On May 8th, 1945, Nazi Germany surrendered to Allied forces, ending the Second World War in Europe. Less than four months later, on September 2nd, Japan formally surrendered aboard the USS Missouri anchored in Tokyo Bay, bringing history’s most destructive conflict to an end.
More than 16 million Americans served in the U.S. military during the war, including several thousand from Saratoga County. Many of those local veterans hailed from the city of Mechanicville, where a unique artifact from their wartime service survives to this day.
In 1942, not long after Japan’s surprise attack on Pearl Harbor brought the U.S. into the war, restaurant owner and photography buff Charles Siciliano Sr. started snapping portraits of local servicemen in uniform when they stopped at his restaurant on Warsaw Avenue in what was then the heart of Mechanicville’s Italian American neighborhood.
Siciliano’s Restaurant was a popular spot in the 1940s, known for its clams, Italian food and live dance music on weekends. “It was standing room only,” Charles Siciliano Jr., a boy when WWII started, told me in November 2000 for a story I wrote on his father’s photo collection while working as a reporter for The Associated Press in Albany.
As the war progressed and more Mechanicville men went into the service, the elder Siciliano, known to everyone as Charlie, turned his photography hobby into a local tradition. Soon, servicemen home on leave were being told, “Go up to Charlie’s place and have your picture taken.”
Siciliano snapped every photo in the same spot: in the corner of the restaurant’s bar, where the white tile walls and a window with the shade closed provided a good background for the black-and-while portraits. Most men sat posed with their right arm resting on the bar, many with drink in hand, with a vase with flowers or a liquor bottle at their bent elbow.
Siciliano developed and printed the 3-inch-by-3-inch photos himself, then framed them in groups of 25 and hung them throughout the restaurant. By the time World War Two ended, hundreds of photos of local veterans – including a handful of women — decorated Siciliano’s walls. Not all of them were from Mechanicville. Servicemen from Stillwater, Waterford, Ballston Spa and Saratoga Springs had their photos taken by Siciliano, as did some veterans from neighboring Washington and Rensselaer counties.
Every branch of the U.S. military is represented in the photos, and the people smiling for Siciliano’s camera saw action in every theater of the war, from the skies over Europe to remote Pacific islands, from the beaches of Normandy to the jungles of Burma.
Among the veterans in the photo collection are:
Hawley Waldron Sr., of Mechanicville, a Marine who fought at Saipan and Iwo Jima.
David Catallo, of Waterford, a Navy corpsman wounded at Omaha Beach in Normandy on D-Day.
Chris Sgambati, Mechanicville’s 30-year representative on the Saratoga County Board of Supervisors, a sailor who served in the Pacific Theater, including the 1944-45 Philippines campaign.
William Grey, of Mechanicville, an Army Air Forces navigator who flew 50 missions in Europe, where he survived being shot down on his 33rd mission.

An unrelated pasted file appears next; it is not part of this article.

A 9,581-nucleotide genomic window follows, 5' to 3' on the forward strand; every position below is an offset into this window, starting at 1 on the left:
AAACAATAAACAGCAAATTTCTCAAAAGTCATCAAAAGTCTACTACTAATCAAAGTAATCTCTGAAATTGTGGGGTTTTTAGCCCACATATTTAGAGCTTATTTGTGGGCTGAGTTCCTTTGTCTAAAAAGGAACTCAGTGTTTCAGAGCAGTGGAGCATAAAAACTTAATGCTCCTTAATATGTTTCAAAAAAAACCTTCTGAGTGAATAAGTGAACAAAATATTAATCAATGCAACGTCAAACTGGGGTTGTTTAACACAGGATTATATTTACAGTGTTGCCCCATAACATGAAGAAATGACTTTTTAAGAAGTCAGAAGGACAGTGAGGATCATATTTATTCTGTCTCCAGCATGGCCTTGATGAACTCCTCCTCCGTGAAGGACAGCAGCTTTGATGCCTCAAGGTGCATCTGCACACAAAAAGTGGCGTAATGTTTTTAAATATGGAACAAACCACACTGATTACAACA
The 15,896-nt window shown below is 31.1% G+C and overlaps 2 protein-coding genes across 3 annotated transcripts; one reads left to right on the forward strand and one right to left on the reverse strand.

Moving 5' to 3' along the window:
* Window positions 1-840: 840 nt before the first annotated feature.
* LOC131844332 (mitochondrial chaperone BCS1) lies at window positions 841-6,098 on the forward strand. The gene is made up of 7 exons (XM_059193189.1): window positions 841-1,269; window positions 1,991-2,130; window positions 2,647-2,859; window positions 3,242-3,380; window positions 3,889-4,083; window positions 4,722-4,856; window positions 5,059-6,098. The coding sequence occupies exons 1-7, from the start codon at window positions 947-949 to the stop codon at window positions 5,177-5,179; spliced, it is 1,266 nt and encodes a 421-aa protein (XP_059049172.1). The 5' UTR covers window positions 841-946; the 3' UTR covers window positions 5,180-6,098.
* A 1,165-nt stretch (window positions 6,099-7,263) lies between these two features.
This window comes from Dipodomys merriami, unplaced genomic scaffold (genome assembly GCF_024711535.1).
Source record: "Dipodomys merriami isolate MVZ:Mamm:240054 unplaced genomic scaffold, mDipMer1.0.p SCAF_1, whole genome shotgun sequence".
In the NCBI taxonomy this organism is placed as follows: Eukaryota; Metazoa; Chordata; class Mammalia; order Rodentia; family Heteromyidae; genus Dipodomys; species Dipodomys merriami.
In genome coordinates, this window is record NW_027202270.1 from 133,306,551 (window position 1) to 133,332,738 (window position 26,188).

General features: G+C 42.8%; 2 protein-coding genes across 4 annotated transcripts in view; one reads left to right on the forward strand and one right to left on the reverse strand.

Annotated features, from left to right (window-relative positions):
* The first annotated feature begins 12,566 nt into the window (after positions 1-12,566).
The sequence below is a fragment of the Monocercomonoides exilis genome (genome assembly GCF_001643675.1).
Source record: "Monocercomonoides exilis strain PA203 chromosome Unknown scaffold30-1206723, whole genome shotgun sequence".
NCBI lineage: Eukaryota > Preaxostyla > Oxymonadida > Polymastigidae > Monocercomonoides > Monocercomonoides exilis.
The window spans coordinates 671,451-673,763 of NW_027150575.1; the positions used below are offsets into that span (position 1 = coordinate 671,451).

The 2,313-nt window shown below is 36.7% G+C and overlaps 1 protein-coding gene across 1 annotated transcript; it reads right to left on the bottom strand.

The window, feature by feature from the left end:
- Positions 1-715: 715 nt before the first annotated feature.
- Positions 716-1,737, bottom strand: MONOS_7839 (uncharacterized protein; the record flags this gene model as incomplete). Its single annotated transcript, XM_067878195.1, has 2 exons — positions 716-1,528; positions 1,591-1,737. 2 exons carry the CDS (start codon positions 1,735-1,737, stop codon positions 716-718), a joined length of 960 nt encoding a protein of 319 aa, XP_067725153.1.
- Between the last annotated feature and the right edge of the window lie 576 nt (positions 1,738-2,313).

Carmine DeCrescente Sr., of Mechanicville, who forged his parents’ signature at 17 to enlist in the Navy and served in the Pacific aboard the USS Texas.
All are deceased.
DeCrescente, patriarch of the family-owned beer distributing company based in Mechanicville, passed away December 16, 2021 at 94. “Carm” was an accomplished clarinetist as a teen and was a regular performer at Siciliano’s before joining the Navy. He was likely among the last surviving WWII veterans whose photos are in the Siciliano collection, if not the last overall.
Siciliano also took photos of local servicemen during the Korean War, but the vast majority of the more than 700 snapshots from his collection are from WWII. He sold the business in the late 1970s to Frank Costanzo, who inherited the hundreds of framed photos. Costanzo had them remounted in eight larger frames, then took the collection with him when he relocated his business to the town of Waterford. There, the frames covered the walls in the entrance for years before being donated to the Mechanicville Public Library.
The library is also home to all the negatives from the original photos, donated by Charles Jr., a retired Saratoga Springs school district administrator. The library has digitized the Siciliano collection on its website.
While taking photos of hometown servicemen and displaying them in bars, post offices, city halls and other public places was common during WWII, few if any of those collections are known to have survived the intervening 80 years. Which makes Mechanicville’s collection unique, according to historians I interviewed for the two stories I wrote for the AP on the Siciliano photos, the second one written in September 2015 for the 70th anniversary of the war’s end.
The National World War II Museum is home to more than 100,000 artifacts, including photo collections. Yes it’s the quality, size and longevity of the Siciliano collection that make it “a local history treasure trove” and “completely unique” among known WWII collections, Kimberly Guise, a curator at the New Orleans museum, told me for that 2015 AP story.
Photo of Carmine DeCrescente Sr. by Charles Siciliano, Sr. courtesy Mechanicville Public Library.
Chris Carola is a former Albany-based Associated Press reporter who lives in Saratoga Springs.